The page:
Heads up, compliance officers! Word on the street is that regulators are poised to announce a billion-dollar settlement with numerous Wall Street banks for employees’ improper use of messaging apps and associated record-keeping failures, a case bound to give us more clues about the enforcement appetite among the SEC and other agencies these days.
The Wall Street Journal reported the news over the weekend. According to “people familiar with the matter,” seven of the biggest names on Wall Street — Bank of America, Barclays, Citigroup, Deutsche Bank, Goldman Sachs, Morgan Stanley, and UBS — are all negotiating settlements where they will pay at least $200 million each. Jefferies Financial Group and Nomura Holdings are in the group too, although they’ll likely pay smaller penalties because of their smaller size.
The banks are negotiating with the SEC and the Commodity Futures Trading Commission. The settlement is likely to arrive sometime before Sept. 30, so the SEC and CFTC can include the penalty amounts in the government’s fiscal 2022. (We tend to see a lot of settlements just before that deadline.)
If all this sounds familiar, that’s because JPMorgan went through the same wringer last December. The bank agreed to pay $125 million to the SEC and $75 million to the CFTC for “widespread and longstanding failures” to preserve employee communications in the bank’s broker-dealer unit, where bankers routinely talked shop using WhatsApp, personal email accounts, and text messages on personal devices.
Everyone knew at the time that JPMorgan wasn’t the only Wall Street bank engaging in such loose communication practices, and that other banks would presumably face the same enforcement risk. Nine months later, here we are.
My questions now, as we wait for the Enforcement Division to enter the chat, are (1) how egregious was the misconduct at these other banks; and (2) what remediation measures will the SEC and CFTC impose?
Supervisory Failures & Corporate Culture
We should start by reviewing several important details in the JPMorgan case. The SEC’s settlement order did not paint a pretty picture for JP Morgan. The misconduct happened from at least January 2018 through November 2020, and even supervisors in the broker-dealer unit — the people who were supposed to enforce compliance with records-retention policies — engaged in the same bad habits.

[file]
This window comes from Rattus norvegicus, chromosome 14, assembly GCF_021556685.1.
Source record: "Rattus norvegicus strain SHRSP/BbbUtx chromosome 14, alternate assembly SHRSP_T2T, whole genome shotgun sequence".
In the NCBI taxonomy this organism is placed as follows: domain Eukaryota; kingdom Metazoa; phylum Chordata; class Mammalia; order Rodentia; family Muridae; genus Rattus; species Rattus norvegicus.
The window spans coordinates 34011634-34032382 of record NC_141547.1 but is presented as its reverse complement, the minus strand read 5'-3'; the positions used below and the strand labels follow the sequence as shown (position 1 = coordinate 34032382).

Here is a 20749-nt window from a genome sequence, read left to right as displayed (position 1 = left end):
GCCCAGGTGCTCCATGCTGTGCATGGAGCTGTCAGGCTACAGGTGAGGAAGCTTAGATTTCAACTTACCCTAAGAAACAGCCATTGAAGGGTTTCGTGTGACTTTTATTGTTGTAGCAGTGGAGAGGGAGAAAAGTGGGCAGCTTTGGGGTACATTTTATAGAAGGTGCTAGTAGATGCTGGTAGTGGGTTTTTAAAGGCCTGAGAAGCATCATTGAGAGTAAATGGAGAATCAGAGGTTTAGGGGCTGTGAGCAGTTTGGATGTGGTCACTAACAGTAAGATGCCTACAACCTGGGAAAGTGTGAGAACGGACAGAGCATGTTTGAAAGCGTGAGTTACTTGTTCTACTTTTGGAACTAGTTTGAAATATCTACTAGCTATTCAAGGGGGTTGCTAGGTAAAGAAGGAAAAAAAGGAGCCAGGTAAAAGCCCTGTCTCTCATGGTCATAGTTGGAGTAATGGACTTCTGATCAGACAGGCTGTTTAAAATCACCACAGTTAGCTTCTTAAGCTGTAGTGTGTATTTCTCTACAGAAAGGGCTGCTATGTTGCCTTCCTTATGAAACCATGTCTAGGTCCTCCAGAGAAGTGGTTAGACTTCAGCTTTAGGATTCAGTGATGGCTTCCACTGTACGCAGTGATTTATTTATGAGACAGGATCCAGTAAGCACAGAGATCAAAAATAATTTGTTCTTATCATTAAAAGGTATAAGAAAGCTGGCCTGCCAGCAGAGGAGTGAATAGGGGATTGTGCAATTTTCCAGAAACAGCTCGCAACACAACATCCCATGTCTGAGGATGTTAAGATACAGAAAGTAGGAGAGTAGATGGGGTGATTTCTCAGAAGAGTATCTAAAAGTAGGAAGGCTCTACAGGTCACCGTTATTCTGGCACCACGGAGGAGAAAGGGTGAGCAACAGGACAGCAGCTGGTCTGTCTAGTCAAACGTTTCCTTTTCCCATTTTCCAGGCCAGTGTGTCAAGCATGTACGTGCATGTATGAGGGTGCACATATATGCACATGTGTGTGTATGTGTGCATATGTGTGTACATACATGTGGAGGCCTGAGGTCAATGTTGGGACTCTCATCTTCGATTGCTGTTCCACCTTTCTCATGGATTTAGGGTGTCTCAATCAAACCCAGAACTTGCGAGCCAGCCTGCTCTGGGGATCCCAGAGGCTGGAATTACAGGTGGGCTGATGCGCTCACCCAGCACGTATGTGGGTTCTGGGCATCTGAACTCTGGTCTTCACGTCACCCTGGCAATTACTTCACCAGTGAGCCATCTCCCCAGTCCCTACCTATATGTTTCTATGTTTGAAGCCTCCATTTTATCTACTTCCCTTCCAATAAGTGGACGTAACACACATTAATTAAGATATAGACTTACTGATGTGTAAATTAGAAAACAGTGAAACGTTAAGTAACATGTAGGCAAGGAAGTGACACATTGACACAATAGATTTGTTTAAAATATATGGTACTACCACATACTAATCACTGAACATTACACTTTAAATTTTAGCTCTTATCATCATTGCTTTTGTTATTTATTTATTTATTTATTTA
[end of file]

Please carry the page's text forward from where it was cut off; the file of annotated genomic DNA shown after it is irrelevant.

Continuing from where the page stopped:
“Dozens of managing directors across the firm and senior supervisors responsible for implementing JPMorgan’s policies and procedures, and for overseeing employees’ compliance with those policies and procedures, themselves failed to comply with firm policies by communicating using non-firm approved methods on their personal devices about the firm’s securities business,” the complaint said. Ouch.
So right away, I want to know whether we’ll see allegations of similar failures among the supervisory staff at other banks. That speaks volumes about the culture of compliance that regulators say is so important. If we see that such failures are widespread among Wall Street executives — and really, does anyone believe we won’t? — then the SEC will need to administer some stern discipline to convince people that no, for real this time, you all need to take this compliance stuff seriously.
What’s interesting, however, is that the penalty against JPMorgan actually was rather stern stuff. In addition to the $200 million penalty (which was chump change for JPMorgan), the bank also had to hire “an independent compliance consultant” to review its record-keeping compliance efforts.
That consultant had marching orders to review everything from JPMorgan’s policies and procedures for employee communications, to the technology the bank uses to meet its record-keeping requirements, to the training employees receive and the disciplinary actions meted out when they violate policy.
Moreover, this independent consultant can’t be fired without prior approval of SEC staff; and the consultant must have unfettered access to all relevant files, books, records, and bank personnel.
In other words, this consultant had all the freedom of an independent compliance monitor; and had marching orders to review and rehabilitate JPMorgan’s culture of compliance. So my second question is, naturally, will we see similar consultants assigned to the other banks, also assigned to review and overhaul their corporate cultures?
Such people are, essentially, compliance monitors like what we see with the Justice Department and FCPA settlements, just applied to the infractions enforced by civil agencies. Compliance officers should watch this trend closely; whether we call them consultants or monitors or anything else, these people can have enormous impact on your daily routines and long-term career ambitions.
Sept. 30 is only five weeks away. This settlement will arrive sooner rather than later, and it will be worth reading in close detail once we have it. Stay tuned.